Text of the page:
These are the most spectacular of the “horned” tarantulas, as the protrusion from the carapace is a large spike that may approach an inch in length in older individuals.
Like their cousins in the Pterinochilus genus, Ceratogyrus spp. prefer a dry habitat with room to burrow.
Straight Horned Baboon or Ceratogyrus Marshalli Care
C. marshalli has dark legs after a molt, a mottled opisthosoma, the typical “starburst” on the carapace, and, of course, that great big ol’ horn. The leg coloration is unique- it’s more ash gray than the tawny tone of most Ceratogyrus spp.
The spermathecae of females are paired, not fused. They were formerly known as Ceratogyrus cornuatus until 2001.
Note: The horn is not an indication of a member of Ceratogyrus. In fact, half of the Ceratogyrus species have no horn.
Range: The Straighthorned Baboon comes from southern Africa, in Zimbabwe and Mozambique.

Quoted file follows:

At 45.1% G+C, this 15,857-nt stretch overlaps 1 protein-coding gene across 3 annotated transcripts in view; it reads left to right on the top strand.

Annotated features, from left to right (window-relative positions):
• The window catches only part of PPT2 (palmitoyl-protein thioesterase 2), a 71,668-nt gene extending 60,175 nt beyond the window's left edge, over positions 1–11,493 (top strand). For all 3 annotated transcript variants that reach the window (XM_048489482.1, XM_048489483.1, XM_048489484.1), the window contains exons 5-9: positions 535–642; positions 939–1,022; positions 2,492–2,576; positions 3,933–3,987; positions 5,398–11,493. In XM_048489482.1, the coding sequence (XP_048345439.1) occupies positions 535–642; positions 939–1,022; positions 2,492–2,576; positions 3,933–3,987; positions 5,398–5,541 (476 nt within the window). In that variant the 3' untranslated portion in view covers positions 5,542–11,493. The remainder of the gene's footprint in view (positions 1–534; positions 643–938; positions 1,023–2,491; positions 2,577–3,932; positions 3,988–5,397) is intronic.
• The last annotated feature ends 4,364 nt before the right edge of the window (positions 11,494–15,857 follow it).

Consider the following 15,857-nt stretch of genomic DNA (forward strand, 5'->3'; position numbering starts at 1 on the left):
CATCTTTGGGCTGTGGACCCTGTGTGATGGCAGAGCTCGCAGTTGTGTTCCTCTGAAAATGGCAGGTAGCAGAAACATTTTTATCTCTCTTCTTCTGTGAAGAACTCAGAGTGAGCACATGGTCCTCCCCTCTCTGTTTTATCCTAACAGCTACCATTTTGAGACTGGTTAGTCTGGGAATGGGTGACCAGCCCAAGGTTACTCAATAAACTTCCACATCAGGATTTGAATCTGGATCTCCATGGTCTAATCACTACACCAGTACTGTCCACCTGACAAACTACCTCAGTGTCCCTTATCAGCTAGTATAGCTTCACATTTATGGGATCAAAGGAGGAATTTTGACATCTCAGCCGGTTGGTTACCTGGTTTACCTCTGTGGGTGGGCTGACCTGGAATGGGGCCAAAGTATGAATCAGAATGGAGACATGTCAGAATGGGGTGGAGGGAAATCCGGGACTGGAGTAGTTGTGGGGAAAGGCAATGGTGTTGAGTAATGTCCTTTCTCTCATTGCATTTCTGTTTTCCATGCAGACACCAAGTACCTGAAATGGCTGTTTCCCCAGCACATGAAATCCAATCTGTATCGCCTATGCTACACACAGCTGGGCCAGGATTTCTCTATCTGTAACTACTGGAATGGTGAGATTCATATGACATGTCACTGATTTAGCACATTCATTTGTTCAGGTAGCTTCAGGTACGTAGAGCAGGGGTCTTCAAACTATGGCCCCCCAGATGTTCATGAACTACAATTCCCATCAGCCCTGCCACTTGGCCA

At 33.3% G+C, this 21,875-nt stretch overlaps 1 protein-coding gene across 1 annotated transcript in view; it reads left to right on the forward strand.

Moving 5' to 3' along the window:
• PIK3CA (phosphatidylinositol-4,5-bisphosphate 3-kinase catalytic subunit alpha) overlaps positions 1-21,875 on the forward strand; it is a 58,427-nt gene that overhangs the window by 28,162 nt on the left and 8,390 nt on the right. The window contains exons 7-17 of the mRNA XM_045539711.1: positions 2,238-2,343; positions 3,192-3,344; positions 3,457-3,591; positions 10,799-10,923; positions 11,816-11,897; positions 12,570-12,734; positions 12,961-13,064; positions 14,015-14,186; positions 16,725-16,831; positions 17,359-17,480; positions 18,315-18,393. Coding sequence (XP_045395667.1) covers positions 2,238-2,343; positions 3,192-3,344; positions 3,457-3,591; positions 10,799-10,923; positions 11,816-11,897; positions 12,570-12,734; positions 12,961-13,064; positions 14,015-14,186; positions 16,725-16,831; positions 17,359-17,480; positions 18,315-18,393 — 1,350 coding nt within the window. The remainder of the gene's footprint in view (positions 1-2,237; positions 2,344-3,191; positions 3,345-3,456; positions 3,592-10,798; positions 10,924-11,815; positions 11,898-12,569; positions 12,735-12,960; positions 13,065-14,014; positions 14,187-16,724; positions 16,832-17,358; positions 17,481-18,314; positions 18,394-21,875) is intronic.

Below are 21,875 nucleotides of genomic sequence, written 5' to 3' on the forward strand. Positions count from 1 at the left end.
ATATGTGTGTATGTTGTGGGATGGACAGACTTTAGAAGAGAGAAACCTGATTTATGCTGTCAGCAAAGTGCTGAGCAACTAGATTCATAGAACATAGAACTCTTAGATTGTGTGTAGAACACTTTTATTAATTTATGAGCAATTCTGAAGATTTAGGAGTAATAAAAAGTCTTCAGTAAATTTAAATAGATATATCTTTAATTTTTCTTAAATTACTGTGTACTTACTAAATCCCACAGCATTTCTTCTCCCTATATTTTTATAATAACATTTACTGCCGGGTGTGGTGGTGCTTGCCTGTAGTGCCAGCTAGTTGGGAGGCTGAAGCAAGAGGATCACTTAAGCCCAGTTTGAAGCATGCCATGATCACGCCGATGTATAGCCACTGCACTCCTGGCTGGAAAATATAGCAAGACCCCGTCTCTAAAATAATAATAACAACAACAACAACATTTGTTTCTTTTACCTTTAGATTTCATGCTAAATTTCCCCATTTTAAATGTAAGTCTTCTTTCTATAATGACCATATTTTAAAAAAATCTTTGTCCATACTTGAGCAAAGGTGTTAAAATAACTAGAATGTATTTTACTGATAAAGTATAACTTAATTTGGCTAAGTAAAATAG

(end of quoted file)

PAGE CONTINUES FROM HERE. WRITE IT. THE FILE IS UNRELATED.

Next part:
Habitat: Semi-dry scrubland.
Size: Medium tarantulas. Females may get about 5″ in legspan.
Attitude: Fairly defensive; will bite if provoked enough. Handling is not suggested.
Dwelling: These burrowers will dig and web a lot.
Ideal Setup: A 2.5 to 5 gallon space with enough peat/potting soil for digging in (fill it about 4-5 inches deep). Supply a water dish. They like it somewhat dry, but moistening the soil or misting may be appropriate in August/September to mimic the S. African wet season if desired. Keep the temperature around 75-80 degrees F if possible.
Food: Any bugs that haven’t been exposed to pesticides (they eat approximately 3-5 crickets a week for adults); baby mice, etc.